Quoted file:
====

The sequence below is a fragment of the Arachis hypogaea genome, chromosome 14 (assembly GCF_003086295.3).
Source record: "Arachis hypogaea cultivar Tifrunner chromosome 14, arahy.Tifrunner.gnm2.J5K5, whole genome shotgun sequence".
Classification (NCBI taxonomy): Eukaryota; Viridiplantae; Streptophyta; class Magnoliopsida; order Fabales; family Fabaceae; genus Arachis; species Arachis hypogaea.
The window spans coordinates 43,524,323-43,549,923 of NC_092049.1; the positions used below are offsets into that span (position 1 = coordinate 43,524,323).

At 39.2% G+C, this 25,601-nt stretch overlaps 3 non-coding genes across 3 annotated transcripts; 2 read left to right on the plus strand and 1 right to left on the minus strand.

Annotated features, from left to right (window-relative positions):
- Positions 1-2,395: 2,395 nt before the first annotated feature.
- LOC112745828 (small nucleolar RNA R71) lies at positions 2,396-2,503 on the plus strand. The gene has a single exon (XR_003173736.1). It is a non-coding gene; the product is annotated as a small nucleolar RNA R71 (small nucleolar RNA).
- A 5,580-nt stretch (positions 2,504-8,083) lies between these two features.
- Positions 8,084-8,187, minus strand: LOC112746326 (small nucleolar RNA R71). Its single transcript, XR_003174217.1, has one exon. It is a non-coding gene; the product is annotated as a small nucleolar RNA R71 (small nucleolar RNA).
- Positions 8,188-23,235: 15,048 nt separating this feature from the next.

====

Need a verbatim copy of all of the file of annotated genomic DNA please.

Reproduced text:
The sequence below is a fragment of the Arachis hypogaea genome, chromosome 14 (assembly GCF_003086295.3).
Source record: "Arachis hypogaea cultivar Tifrunner chromosome 14, arahy.Tifrunner.gnm2.J5K5, whole genome shotgun sequence".
Classification (NCBI taxonomy): Eukaryota; Viridiplantae; Streptophyta; class Magnoliopsida; order Fabales; family Fabaceae; genus Arachis; species Arachis hypogaea.
The window spans coordinates 43,524,323-43,549,923 of NC_092049.1; the positions used below are offsets into that span (position 1 = coordinate 43,524,323).

At 39.2% G+C, this 25,601-nt stretch overlaps 3 non-coding genes across 3 annotated transcripts; 2 read left to right on the plus strand and 1 right to left on the minus strand.

Annotated features, from left to right (window-relative positions):
- Positions 1-2,395: 2,395 nt before the first annotated feature.
- LOC112745828 (small nucleolar RNA R71) lies at positions 2,396-2,503 on the plus strand. The gene has a single exon (XR_003173736.1). It is a non-coding gene; the product is annotated as a small nucleolar RNA R71 (small nucleolar RNA).
- A 5,580-nt stretch (positions 2,504-8,083) lies between these two features.
- Positions 8,084-8,187, minus strand: LOC112746326 (small nucleolar RNA R71). Its single transcript, XR_003174217.1, has one exon. It is a non-coding gene; the product is annotated as a small nucleolar RNA R71 (small nucleolar RNA).
- Positions 8,188-23,235: 15,048 nt separating this feature from the next.